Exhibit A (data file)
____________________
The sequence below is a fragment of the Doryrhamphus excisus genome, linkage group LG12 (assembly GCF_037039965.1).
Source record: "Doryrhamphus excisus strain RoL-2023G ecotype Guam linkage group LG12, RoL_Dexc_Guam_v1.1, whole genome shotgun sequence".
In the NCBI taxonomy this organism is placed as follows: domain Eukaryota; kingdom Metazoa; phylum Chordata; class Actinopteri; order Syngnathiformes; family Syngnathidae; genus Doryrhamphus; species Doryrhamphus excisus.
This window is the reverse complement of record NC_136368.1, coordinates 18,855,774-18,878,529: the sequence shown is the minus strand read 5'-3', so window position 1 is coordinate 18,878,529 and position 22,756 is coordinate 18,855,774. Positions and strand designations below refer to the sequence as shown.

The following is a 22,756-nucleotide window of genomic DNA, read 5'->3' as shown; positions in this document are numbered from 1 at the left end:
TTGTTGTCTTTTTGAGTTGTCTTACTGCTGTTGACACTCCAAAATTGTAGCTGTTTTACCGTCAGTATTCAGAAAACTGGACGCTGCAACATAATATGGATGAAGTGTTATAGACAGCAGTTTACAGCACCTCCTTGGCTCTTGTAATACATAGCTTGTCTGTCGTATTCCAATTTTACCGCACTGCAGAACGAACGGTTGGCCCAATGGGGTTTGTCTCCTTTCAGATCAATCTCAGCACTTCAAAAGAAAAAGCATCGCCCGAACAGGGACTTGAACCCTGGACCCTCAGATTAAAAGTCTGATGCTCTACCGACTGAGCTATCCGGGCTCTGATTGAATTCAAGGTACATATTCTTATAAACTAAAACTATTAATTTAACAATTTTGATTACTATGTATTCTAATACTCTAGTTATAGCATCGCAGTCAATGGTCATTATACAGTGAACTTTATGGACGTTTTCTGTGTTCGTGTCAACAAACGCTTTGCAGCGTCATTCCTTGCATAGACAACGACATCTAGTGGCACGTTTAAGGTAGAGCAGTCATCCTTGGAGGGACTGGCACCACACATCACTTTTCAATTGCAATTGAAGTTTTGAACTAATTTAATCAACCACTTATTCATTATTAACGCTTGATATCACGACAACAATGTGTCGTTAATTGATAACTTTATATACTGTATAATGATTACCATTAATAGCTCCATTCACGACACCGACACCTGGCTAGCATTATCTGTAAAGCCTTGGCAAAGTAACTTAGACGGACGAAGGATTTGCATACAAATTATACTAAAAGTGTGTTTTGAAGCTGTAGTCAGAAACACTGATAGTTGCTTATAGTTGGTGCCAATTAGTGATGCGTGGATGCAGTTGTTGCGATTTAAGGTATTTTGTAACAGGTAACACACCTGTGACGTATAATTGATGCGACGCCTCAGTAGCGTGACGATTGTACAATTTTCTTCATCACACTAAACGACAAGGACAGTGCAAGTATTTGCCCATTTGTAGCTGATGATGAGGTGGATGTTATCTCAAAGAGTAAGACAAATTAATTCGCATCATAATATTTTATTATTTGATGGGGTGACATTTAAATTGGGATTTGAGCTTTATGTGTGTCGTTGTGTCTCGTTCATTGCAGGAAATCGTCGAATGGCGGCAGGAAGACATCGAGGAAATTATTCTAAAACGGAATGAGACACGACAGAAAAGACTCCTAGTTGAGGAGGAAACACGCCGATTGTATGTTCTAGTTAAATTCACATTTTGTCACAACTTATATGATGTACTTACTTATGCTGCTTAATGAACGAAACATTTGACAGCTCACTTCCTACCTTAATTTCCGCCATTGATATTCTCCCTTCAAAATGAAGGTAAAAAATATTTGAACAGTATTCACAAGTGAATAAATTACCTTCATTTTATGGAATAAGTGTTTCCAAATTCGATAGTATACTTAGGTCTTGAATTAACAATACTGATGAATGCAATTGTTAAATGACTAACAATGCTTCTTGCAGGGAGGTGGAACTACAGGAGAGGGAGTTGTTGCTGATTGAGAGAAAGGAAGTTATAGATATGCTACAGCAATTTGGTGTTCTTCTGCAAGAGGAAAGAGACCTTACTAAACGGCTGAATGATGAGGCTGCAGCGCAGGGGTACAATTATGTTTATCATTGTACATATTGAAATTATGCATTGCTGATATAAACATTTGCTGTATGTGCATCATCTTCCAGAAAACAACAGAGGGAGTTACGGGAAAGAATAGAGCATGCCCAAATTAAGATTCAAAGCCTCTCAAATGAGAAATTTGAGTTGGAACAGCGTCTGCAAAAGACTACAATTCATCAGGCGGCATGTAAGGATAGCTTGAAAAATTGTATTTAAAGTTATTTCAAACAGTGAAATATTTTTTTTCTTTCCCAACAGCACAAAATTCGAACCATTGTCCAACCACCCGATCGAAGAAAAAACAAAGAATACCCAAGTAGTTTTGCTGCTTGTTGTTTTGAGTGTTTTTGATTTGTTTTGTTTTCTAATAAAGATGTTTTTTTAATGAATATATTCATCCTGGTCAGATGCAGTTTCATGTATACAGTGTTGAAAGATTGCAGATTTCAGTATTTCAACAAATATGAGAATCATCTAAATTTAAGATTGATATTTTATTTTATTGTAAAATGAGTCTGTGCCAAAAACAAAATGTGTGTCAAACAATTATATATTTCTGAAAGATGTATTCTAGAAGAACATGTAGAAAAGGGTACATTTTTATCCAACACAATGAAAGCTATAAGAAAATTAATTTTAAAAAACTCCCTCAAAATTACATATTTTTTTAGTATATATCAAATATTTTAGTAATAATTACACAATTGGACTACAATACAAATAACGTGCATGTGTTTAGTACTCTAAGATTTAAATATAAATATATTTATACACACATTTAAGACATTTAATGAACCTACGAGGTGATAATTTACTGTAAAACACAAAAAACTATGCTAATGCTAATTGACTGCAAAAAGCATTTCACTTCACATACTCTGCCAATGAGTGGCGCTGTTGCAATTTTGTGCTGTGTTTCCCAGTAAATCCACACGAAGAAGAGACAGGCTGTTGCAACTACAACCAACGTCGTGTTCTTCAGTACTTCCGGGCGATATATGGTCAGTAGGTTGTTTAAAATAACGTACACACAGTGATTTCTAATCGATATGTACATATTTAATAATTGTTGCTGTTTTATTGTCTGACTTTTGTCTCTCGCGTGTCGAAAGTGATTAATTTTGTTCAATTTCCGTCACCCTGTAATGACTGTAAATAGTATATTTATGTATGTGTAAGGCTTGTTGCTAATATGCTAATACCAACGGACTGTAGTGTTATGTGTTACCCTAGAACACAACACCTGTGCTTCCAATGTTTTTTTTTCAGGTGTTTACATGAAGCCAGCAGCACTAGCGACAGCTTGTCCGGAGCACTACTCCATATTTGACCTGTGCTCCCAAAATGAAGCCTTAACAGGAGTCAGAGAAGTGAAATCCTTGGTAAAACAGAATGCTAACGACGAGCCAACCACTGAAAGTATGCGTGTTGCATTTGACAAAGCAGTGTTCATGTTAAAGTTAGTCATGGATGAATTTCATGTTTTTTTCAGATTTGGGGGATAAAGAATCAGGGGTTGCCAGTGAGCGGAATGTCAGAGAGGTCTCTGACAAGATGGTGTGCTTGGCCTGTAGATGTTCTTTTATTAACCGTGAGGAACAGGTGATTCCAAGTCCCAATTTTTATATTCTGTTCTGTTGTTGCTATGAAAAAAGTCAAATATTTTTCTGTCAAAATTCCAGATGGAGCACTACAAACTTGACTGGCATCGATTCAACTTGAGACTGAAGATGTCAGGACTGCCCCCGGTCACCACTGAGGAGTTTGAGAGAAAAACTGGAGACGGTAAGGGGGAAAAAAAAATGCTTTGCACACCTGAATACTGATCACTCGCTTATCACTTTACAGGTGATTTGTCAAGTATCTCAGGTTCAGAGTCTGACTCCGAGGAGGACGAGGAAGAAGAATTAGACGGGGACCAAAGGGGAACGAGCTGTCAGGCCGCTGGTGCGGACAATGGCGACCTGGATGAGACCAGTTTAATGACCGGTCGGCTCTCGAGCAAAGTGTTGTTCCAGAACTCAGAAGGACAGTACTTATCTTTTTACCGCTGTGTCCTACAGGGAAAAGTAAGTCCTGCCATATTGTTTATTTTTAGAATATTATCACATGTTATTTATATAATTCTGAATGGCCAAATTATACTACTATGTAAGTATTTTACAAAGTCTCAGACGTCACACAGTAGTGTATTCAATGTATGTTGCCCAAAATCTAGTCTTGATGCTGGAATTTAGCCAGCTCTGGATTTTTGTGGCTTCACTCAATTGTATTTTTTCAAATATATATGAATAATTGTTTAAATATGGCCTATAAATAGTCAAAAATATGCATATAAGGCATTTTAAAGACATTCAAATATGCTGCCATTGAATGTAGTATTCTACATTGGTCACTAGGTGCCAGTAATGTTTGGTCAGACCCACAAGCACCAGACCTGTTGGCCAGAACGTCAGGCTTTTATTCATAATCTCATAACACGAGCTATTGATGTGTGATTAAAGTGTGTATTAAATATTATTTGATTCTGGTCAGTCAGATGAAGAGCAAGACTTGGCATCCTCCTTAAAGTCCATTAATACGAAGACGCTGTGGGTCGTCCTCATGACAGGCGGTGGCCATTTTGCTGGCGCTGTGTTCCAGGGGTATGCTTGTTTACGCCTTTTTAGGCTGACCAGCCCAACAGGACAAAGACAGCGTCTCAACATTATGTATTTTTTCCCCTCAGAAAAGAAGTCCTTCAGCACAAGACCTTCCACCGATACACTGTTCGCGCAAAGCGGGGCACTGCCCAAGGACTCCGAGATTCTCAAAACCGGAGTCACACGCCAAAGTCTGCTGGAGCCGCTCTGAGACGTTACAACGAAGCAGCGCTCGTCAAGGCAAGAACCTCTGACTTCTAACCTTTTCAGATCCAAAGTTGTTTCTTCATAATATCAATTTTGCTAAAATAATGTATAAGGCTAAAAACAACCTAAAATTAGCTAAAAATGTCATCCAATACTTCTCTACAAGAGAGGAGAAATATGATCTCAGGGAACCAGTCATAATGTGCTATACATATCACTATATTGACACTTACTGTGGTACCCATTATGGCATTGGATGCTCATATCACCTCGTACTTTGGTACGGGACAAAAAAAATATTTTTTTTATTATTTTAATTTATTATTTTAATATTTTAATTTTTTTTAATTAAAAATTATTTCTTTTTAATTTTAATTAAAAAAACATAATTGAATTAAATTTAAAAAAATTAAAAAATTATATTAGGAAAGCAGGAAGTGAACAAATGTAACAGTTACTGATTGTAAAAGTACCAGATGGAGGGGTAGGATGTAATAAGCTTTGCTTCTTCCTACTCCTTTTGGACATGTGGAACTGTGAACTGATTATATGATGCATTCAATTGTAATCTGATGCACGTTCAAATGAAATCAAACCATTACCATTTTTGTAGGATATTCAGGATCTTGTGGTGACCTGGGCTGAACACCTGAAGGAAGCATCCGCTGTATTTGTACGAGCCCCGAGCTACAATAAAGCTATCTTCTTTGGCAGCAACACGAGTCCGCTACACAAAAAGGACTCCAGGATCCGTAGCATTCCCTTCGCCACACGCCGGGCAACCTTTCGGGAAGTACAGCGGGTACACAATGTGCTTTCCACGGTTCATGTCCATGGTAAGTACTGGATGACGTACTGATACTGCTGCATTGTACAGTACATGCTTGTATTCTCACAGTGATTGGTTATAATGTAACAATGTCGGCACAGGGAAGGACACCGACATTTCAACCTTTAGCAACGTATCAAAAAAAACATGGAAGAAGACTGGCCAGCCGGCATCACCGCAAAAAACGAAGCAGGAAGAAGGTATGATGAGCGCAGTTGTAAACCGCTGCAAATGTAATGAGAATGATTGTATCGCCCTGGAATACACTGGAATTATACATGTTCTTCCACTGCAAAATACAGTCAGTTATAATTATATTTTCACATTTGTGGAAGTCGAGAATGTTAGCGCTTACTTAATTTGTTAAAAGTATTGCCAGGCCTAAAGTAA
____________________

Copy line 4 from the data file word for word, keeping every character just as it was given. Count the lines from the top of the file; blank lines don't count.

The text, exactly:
This window is the reverse complement of record NC_136368.1, coordinates 18,855,774-18,878,529: the sequence shown is the minus strand read 5'-3', so window position 1 is coordinate 18,878,529 and position 22,756 is coordinate 18,855,774. Positions and strand designations below refer to the sequence as shown.